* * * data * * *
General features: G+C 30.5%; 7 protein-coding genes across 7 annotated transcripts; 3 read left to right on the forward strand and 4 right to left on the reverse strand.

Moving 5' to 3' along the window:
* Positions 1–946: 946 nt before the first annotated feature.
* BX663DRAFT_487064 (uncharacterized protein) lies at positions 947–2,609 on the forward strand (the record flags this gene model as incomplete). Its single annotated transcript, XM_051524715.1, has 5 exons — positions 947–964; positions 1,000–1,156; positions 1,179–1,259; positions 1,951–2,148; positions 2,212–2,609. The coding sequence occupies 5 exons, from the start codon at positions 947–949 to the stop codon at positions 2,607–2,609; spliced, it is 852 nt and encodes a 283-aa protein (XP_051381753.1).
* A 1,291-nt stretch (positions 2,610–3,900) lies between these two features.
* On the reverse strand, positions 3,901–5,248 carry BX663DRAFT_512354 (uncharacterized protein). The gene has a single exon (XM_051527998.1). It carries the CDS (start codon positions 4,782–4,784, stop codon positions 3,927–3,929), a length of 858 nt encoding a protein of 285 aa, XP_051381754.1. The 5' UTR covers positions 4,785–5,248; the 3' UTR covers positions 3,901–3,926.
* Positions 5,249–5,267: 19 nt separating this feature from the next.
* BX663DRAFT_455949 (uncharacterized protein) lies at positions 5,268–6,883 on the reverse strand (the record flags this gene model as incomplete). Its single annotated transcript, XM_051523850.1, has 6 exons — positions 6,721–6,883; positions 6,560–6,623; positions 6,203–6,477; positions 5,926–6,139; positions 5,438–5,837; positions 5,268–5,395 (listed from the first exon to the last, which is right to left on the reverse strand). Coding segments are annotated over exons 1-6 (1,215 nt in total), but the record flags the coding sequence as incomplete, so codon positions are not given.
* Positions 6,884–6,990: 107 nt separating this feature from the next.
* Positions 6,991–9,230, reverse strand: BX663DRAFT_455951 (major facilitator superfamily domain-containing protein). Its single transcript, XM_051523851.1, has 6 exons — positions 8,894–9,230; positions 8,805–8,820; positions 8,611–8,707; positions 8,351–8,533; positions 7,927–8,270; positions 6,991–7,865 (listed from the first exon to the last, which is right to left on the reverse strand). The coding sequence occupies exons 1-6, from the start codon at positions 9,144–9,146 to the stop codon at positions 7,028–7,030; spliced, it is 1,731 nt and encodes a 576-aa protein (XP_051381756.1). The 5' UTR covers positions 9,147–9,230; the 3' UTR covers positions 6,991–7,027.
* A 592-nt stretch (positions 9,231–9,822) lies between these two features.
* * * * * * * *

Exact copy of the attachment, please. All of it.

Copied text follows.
General features: G+C 30.5%; 7 protein-coding genes across 7 annotated transcripts; 3 read left to right on the forward strand and 4 right to left on the reverse strand.

Moving 5' to 3' along the window:
* Positions 1–946: 946 nt before the first annotated feature.
* BX663DRAFT_487064 (uncharacterized protein) lies at positions 947–2,609 on the forward strand (the record flags this gene model as incomplete). Its single annotated transcript, XM_051524715.1, has 5 exons — positions 947–964; positions 1,000–1,156; positions 1,179–1,259; positions 1,951–2,148; positions 2,212–2,609. The coding sequence occupies 5 exons, from the start codon at positions 947–949 to the stop codon at positions 2,607–2,609; spliced, it is 852 nt and encodes a 283-aa protein (XP_051381753.1).
* A 1,291-nt stretch (positions 2,610–3,900) lies between these two features.
* On the reverse strand, positions 3,901–5,248 carry BX663DRAFT_512354 (uncharacterized protein). The gene has a single exon (XM_051527998.1). It carries the CDS (start codon positions 4,782–4,784, stop codon positions 3,927–3,929), a length of 858 nt encoding a protein of 285 aa, XP_051381754.1. The 5' UTR covers positions 4,785–5,248; the 3' UTR covers positions 3,901–3,926.
* Positions 5,249–5,267: 19 nt separating this feature from the next.
* BX663DRAFT_455949 (uncharacterized protein) lies at positions 5,268–6,883 on the reverse strand (the record flags this gene model as incomplete). Its single annotated transcript, XM_051523850.1, has 6 exons — positions 6,721–6,883; positions 6,560–6,623; positions 6,203–6,477; positions 5,926–6,139; positions 5,438–5,837; positions 5,268–5,395 (listed from the first exon to the last, which is right to left on the reverse strand). Coding segments are annotated over exons 1-6 (1,215 nt in total), but the record flags the coding sequence as incomplete, so codon positions are not given.
* Positions 6,884–6,990: 107 nt separating this feature from the next.
* Positions 6,991–9,230, reverse strand: BX663DRAFT_455951 (major facilitator superfamily domain-containing protein). Its single transcript, XM_051523851.1, has 6 exons — positions 8,894–9,230; positions 8,805–8,820; positions 8,611–8,707; positions 8,351–8,533; positions 7,927–8,270; positions 6,991–7,865 (listed from the first exon to the last, which is right to left on the reverse strand). The coding sequence occupies exons 1-6, from the start codon at positions 9,144–9,146 to the stop codon at positions 7,028–7,030; spliced, it is 1,731 nt and encodes a 576-aa protein (XP_051381756.1). The 5' UTR covers positions 9,147–9,230; the 3' UTR covers positions 6,991–7,027.
* A 592-nt stretch (positions 9,231–9,822) lies between these two features.